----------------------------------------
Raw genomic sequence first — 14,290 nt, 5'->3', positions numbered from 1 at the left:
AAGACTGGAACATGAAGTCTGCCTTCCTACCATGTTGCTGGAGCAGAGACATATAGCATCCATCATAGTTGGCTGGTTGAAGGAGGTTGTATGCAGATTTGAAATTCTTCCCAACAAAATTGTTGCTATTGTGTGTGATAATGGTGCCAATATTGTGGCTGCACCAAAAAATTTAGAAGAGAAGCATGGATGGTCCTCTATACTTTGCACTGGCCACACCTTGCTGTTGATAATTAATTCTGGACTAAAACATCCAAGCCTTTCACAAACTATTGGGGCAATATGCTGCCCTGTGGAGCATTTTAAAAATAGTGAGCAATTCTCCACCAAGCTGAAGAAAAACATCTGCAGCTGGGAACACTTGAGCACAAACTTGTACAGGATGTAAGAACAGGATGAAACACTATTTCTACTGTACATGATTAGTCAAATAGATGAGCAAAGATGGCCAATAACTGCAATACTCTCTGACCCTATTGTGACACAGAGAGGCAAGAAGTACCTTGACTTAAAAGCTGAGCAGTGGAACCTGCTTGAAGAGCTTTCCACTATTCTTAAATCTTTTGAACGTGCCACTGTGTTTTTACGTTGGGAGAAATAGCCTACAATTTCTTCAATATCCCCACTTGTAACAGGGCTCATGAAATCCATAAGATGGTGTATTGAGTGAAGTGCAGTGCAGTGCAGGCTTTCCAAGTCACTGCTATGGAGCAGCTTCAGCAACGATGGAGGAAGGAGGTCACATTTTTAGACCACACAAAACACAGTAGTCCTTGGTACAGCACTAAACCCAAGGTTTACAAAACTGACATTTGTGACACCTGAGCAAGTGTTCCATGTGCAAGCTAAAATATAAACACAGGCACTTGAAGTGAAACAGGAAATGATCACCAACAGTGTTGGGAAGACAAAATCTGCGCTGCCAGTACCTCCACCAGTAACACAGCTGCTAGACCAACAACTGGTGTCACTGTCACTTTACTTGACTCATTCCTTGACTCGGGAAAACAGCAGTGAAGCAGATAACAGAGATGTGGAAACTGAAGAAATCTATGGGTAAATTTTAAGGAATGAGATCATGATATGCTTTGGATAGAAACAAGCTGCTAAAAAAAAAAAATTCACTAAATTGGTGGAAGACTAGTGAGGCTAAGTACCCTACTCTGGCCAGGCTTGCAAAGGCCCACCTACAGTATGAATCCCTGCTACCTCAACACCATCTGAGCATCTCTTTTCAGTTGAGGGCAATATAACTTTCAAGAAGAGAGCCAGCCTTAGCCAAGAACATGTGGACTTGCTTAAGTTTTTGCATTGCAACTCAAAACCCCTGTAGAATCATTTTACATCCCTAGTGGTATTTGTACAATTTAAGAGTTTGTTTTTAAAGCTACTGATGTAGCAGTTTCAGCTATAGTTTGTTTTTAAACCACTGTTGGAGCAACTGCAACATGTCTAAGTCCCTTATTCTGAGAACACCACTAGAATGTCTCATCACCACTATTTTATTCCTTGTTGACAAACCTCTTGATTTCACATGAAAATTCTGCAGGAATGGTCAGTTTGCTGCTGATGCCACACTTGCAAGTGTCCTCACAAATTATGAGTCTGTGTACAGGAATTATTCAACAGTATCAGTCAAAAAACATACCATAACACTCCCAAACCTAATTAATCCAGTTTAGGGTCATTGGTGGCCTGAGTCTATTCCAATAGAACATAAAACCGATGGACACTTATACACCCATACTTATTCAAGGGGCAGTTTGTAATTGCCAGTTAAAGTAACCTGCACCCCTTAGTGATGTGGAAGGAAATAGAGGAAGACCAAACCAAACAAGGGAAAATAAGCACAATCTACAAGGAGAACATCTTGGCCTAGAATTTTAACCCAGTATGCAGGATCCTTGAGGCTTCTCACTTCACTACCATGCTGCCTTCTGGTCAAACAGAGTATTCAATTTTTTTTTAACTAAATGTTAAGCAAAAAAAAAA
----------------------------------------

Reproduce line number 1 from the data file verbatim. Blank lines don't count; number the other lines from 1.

Raw genomic sequence first — 14,290 nt, 5'->3', positions numbered from 1 at the left: